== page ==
Asian currencies subdued as investors focus on Fed meeting

MOST Asian currencies and stock markets slipped on Tuesday, with traders waiting to see if the U.S. central bank would slow the pace of its interest rate hikes as inflation and the economy show signs of losing momentum.

Indonesia's rupiah, which has gained nearly 4% so far this month, fell 0.1% to hover near its lowest level since last September.

The Chinese yuan and Malaysia's ringgit eased 0.1% each. Philippine stocks led the declines in the region as they dropped 3.3% in their sharpest fall since Dec. 2 last year.

"Most Asian FX seem to be in a consolidation mode now, following strong gains in January... and ahead of key central banks meetings this week, particularly the U.S. FOMC (Federal Open Market Committee)," said Chidu Narayanan, Asia rates and markets strategist at BNP Paribas.

The U.S. Federal Reserve is widely expected to raise interest rates by 25 basis points on Wednesday - the smallest since the central bank kicked off its tightening cycle 10 months ago with one the same size.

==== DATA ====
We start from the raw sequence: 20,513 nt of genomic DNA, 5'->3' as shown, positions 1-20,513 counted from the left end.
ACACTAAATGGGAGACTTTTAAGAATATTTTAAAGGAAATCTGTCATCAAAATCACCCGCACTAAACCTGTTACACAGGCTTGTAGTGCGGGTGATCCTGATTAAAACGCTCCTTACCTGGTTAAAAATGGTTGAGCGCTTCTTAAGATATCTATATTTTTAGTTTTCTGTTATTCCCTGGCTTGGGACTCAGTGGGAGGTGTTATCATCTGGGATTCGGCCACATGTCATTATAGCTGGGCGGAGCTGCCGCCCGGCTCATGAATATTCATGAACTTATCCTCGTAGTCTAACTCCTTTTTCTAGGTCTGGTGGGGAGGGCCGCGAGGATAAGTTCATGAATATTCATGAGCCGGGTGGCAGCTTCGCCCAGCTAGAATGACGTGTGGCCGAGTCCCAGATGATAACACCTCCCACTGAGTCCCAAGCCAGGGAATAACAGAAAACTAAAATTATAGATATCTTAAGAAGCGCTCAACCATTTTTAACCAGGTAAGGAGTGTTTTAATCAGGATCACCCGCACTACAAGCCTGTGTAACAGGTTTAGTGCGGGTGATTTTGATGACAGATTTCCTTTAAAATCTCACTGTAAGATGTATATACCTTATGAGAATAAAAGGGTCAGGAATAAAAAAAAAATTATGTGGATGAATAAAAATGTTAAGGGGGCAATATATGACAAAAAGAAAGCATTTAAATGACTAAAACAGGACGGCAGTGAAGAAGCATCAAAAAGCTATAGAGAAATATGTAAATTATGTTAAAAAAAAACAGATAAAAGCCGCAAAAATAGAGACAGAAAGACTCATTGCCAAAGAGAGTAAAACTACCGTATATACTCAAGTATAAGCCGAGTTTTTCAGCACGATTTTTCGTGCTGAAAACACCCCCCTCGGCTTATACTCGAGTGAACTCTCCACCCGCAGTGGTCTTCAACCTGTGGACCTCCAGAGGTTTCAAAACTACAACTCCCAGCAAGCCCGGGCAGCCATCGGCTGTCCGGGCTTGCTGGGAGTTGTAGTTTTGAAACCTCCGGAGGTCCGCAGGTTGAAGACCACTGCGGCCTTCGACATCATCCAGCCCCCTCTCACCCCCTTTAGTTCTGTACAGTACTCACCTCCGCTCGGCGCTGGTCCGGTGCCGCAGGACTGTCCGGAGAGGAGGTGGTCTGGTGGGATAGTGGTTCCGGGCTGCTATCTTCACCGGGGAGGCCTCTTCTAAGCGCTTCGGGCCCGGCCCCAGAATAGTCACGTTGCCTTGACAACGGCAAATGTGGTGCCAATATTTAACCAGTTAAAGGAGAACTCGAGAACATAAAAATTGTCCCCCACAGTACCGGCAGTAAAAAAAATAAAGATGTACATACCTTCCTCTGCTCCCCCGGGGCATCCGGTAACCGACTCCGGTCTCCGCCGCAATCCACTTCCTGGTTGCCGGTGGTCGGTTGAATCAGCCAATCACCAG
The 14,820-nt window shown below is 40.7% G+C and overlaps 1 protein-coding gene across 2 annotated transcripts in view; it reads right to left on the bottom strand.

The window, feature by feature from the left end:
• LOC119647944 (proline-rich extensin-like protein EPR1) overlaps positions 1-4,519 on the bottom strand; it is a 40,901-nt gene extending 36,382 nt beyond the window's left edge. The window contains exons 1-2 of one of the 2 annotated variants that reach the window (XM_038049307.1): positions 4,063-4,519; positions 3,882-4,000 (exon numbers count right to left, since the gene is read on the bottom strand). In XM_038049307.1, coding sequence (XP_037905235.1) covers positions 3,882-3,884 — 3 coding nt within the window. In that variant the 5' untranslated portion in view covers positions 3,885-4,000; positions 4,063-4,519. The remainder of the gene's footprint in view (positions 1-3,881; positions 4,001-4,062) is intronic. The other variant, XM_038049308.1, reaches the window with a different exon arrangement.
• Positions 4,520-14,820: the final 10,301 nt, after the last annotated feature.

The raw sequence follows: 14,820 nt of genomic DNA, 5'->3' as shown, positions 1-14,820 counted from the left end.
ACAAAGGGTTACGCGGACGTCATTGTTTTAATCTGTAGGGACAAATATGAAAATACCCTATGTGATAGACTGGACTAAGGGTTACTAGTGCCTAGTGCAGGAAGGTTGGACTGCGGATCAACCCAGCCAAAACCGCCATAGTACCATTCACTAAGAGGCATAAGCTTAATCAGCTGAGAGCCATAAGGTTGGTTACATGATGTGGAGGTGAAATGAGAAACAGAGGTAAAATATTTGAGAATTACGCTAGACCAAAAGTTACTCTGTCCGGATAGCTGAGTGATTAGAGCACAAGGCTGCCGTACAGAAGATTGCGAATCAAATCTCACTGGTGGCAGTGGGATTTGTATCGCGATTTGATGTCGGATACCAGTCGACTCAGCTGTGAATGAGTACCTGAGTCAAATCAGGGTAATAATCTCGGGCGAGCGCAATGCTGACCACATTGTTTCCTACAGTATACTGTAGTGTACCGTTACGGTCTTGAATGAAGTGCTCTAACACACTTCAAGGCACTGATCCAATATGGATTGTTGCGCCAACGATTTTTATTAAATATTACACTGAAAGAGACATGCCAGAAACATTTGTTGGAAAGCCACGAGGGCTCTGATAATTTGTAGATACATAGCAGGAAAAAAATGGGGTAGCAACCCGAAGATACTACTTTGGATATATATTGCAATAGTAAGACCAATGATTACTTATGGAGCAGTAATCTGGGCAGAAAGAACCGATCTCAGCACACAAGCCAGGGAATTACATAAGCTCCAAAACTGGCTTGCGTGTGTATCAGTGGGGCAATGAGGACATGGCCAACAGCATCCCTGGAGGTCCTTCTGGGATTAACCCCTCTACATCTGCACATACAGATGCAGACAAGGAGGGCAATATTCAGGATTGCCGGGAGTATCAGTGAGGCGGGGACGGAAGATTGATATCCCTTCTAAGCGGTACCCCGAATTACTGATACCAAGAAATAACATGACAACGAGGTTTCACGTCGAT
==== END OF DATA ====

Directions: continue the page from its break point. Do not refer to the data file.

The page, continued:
Analysts expect two more quarter-percentage point hikes by mid-2023.

"Post-meeting communication is probably going to emphasise that the Fed is not done in terms of further tightening and (Chair Jerome) Powell will probably still signal that more rate hikes are in the pipeline," said Mitul Kotecha, head of EM strategy at TD Securities.

South Korea's won weakened as much as 0.3%, while stocks in Seoul dropped 1%.

The country's industrial output fell in December more sharply than expected and posted its worst annual performance in over 2-1/2 years, data showed.

Thailand's factory output dropped more than expected in December, as a global slowdown hit demand for Thai exports.

Stocks in Bangkok shed 0.3%, while the baht fell 0.1%. India's rupee weakened 0.3% and shares were trading 0.4% lower on the final day of Adani Enterprises' mega secondary share sale and ahead of the country's federal budget on Wednesday.

In other news, China's economic activity swung back to growth in January after a wave of COVID-19 infections passed through the country faster than expected following Beijing's sudden U-turn on pandemic controls.


** Singapore and other Southeast Asian economies are seeing downgrades to their 2023 growth outlooks because slowing global growth will outweigh the positive impact from China's economic reopening, according to International Monetary Fund economists

** JG Summit down 7.6% and Semirara Mining and Power down 6.2% - top losers on the Philippine benchmark index

** Philippine inflation likely to be within a range of 7.5% to 8.3% in January - Reuters

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